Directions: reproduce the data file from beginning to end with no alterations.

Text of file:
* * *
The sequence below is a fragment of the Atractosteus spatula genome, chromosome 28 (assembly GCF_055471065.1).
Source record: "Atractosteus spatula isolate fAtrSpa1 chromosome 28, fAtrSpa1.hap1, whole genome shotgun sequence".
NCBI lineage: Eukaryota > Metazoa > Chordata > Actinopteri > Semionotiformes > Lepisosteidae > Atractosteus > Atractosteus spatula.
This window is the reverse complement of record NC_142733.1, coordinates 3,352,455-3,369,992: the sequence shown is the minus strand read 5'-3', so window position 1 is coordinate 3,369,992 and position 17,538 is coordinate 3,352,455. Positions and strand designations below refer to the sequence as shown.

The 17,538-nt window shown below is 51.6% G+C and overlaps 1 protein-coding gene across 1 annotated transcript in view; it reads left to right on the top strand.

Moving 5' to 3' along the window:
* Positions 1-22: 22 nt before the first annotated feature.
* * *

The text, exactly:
The sequence below is a fragment of the Atractosteus spatula genome, chromosome 28 (assembly GCF_055471065.1).
Source record: "Atractosteus spatula isolate fAtrSpa1 chromosome 28, fAtrSpa1.hap1, whole genome shotgun sequence".
NCBI lineage: Eukaryota > Metazoa > Chordata > Actinopteri > Semionotiformes > Lepisosteidae > Atractosteus > Atractosteus spatula.
This window is the reverse complement of record NC_142733.1, coordinates 3,352,455-3,369,992: the sequence shown is the minus strand read 5'-3', so window position 1 is coordinate 3,369,992 and position 17,538 is coordinate 3,352,455. Positions and strand designations below refer to the sequence as shown.

The 17,538-nt window shown below is 51.6% G+C and overlaps 1 protein-coding gene across 1 annotated transcript in view; it reads left to right on the top strand.

Moving 5' to 3' along the window:
* Positions 1-22: 22 nt before the first annotated feature.